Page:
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The Missing Jigsaw Piece (Or - How "Education" About Disability Is Not The Last Thing We Need To Change)
Here is a question for you - are you aware there are Disabled people in existence in yourlocal community???  Are you aware that the person typing this blog post is disabled???

You are???  Oh good!  That means I can get rid of the "Awareness Training" (otherwise known as stop walking around with your eyes shut and your fingers in your ears - we do exist you know)!!!

Do you think you, or the people around you, would benefit from being educated about the challenges people with disabilities face in their daily lives???  You do??? Oh good - you see (please excuse the pun) I can educate you about sight problems - and I know quite a few other people who could educate you about the difficulties faced by other people with disabilities (mainly because they face those difficulties every day of their lives).

But how can I be sure that the education I can provide you will change your perception of people with disabilities???

You see - I am battling against a two-pronged attack as far as changing people's perception of disabilities is concerned - the Mainstream Media and the Government.

The Government seems to be under the rather strange impression that all disabilities are the same and every disabled person should be in paid employment (doesn't matter if the job they are in is suitable for them in the first place).

However, the Mainstream Media is (in a way) more to blame for the public perception problem as far as disabilities are concerned.  And you may be surprised to know that - in this case at least - the journalists do not get most of the blame.

If I want to be educated about being from a Black and Ethnic Minority background I can watch "Eastenders".

If I want to be educated about the effects of a parent (or carer) of a child being beaten up by the aforementioned child I can watch "Coronation Street".

If I want to be educated about the effects of Bullying at school I cn watch other Soaps.

If I want to see an accurate portrayal of some one like me on TV I have to find a mirror to place in front of the screen after switching the TV off.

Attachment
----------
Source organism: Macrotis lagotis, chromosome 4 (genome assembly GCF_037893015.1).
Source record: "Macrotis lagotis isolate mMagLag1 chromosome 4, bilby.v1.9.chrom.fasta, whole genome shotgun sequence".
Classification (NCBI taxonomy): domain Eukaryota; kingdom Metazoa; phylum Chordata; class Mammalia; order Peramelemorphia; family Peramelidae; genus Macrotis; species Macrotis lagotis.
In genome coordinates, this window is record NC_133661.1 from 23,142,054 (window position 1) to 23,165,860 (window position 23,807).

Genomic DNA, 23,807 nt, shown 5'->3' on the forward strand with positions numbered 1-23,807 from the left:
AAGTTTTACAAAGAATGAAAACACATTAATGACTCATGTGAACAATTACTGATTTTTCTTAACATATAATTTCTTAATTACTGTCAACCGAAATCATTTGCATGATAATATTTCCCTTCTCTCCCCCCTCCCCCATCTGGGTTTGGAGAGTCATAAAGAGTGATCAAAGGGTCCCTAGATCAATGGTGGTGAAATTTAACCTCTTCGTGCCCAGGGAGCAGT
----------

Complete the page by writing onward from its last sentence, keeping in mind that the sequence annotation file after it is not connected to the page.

When you think about it that is kind of worrying.

Let's face it - even the wildly distorted and negative storylines surrounding Mental Health in Soaps ("If you have been affected by any of the issues raised in this programme..." "Hello??? Yes - I would like to report that I have friends who have got Mental Health issues and - not one of them has acted in the same way as your characters - even when things got really tough.") are an improvement on the total whitewash that physical disabilities get in Soaps.  Disabled people are either portrayed as in a wheelchair or totally blind (the easy options) and they are supposed to float through life just like anybody else.  Of course we cannot have a seemingly able-bodied person walking into either the Queen Vic or the Rover's Return and start complaining because they cannot see or read something, or even start using sign language (as in British Sign Language for the Deaf instead of the various gestures which can be interpreted as swearing) - that sounds too much like real life.

Until we start to see a broader range of disabilities accurately protrayed in our Soaps (preferably played by people with those disabilities) we are never going to change the public perception of disabled people.

There are reams and reams of information on how people with disabilities "should" act - there is very little on how people with disabilities "do" act.

Changing the public perception of people with disabilities will only start when we "normalise" them and make them an accepted part of society - this means getting a wide variety on TV - particularly in programming families are likely to watch - just being themselves.

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